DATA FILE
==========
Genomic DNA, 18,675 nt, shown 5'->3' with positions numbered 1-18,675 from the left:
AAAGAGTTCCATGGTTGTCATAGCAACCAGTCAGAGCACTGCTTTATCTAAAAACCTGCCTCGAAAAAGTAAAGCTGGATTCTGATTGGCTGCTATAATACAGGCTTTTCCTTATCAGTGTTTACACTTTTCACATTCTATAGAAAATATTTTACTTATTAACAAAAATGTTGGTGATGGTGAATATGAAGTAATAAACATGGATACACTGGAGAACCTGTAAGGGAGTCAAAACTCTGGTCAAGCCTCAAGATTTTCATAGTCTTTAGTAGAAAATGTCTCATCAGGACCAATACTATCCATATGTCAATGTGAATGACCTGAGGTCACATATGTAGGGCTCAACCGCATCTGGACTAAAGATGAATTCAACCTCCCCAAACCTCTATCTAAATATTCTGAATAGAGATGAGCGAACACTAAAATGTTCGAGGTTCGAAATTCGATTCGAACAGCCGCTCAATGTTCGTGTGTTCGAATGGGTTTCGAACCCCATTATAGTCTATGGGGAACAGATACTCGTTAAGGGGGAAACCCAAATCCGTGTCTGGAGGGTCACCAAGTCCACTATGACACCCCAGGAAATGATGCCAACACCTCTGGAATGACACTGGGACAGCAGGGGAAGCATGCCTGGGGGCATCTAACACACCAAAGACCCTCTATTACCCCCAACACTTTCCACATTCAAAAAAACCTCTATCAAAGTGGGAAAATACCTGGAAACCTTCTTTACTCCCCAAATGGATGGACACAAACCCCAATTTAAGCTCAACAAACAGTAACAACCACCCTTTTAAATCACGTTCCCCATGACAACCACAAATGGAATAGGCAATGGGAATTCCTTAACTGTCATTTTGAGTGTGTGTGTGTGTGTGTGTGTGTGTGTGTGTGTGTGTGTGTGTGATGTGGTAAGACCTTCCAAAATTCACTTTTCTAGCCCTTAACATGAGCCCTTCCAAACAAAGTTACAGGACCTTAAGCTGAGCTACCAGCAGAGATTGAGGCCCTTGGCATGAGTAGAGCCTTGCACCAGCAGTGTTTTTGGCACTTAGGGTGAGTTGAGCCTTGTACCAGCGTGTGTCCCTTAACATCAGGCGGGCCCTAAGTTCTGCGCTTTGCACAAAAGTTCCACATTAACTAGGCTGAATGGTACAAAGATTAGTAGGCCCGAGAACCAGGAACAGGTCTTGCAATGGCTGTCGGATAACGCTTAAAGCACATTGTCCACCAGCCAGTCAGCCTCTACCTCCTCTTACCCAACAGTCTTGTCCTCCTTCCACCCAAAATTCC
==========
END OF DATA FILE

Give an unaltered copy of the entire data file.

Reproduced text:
Genomic DNA, 18,675 nt, shown 5'->3' with positions numbered 1-18,675 from the left:
AAAGAGTTCCATGGTTGTCATAGCAACCAGTCAGAGCACTGCTTTATCTAAAAACCTGCCTCGAAAAAGTAAAGCTGGATTCTGATTGGCTGCTATAATACAGGCTTTTCCTTATCAGTGTTTACACTTTTCACATTCTATAGAAAATATTTTACTTATTAACAAAAATGTTGGTGATGGTGAATATGAAGTAATAAACATGGATACACTGGAGAACCTGTAAGGGAGTCAAAACTCTGGTCAAGCCTCAAGATTTTCATAGTCTTTAGTAGAAAATGTCTCATCAGGACCAATACTATCCATATGTCAATGTGAATGACCTGAGGTCACATATGTAGGGCTCAACCGCATCTGGACTAAAGATGAATTCAACCTCCCCAAACCTCTATCTAAATATTCTGAATAGAGATGAGCGAACACTAAAATGTTCGAGGTTCGAAATTCGATTCGAACAGCCGCTCAATGTTCGTGTGTTCGAATGGGTTTCGAACCCCATTATAGTCTATGGGGAACAGATACTCGTTAAGGGGGAAACCCAAATCCGTGTCTGGAGGGTCACCAAGTCCACTATGACACCCCAGGAAATGATGCCAACACCTCTGGAATGACACTGGGACAGCAGGGGAAGCATGCCTGGGGGCATCTAACACACCAAAGACCCTCTATTACCCCCAACACTTTCCACATTCAAAAAAACCTCTATCAAAGTGGGAAAATACCTGGAAACCTTCTTTACTCCCCAAATGGATGGACACAAACCCCAATTTAAGCTCAACAAACAGTAACAACCACCCTTTTAAATCACGTTCCCCATGACAACCACAAATGGAATAGGCAATGGGAATTCCTTAACTGTCATTTTGAGTGTGTGTGTGTGTGTGTGTGTGTGTGTGTGTGTGTGTGTGTGTGATGTGGTAAGACCTTCCAAAATTCACTTTTCTAGCCCTTAACATGAGCCCTTCCAAACAAAGTTACAGGACCTTAAGCTGAGCTACCAGCAGAGATTGAGGCCCTTGGCATGAGTAGAGCCTTGCACCAGCAGTGTTTTTGGCACTTAGGGTGAGTTGAGCCTTGTACCAGCGTGTGTCCCTTAACATCAGGCGGGCCCTAAGTTCTGCGCTTTGCACAAAAGTTCCACATTAACTAGGCTGAATGGTACAAAGATTAGTAGGCCCGAGAACCAGGAACAGGTCTTGCAATGGCTGTCGGATAACGCTTAAAGCACATTGTCCACCAGCCAGTCAGCCTCTACCTCCTCTTACCCAACAGTCTTGTCCTCCTTCCACCCAAAATTCC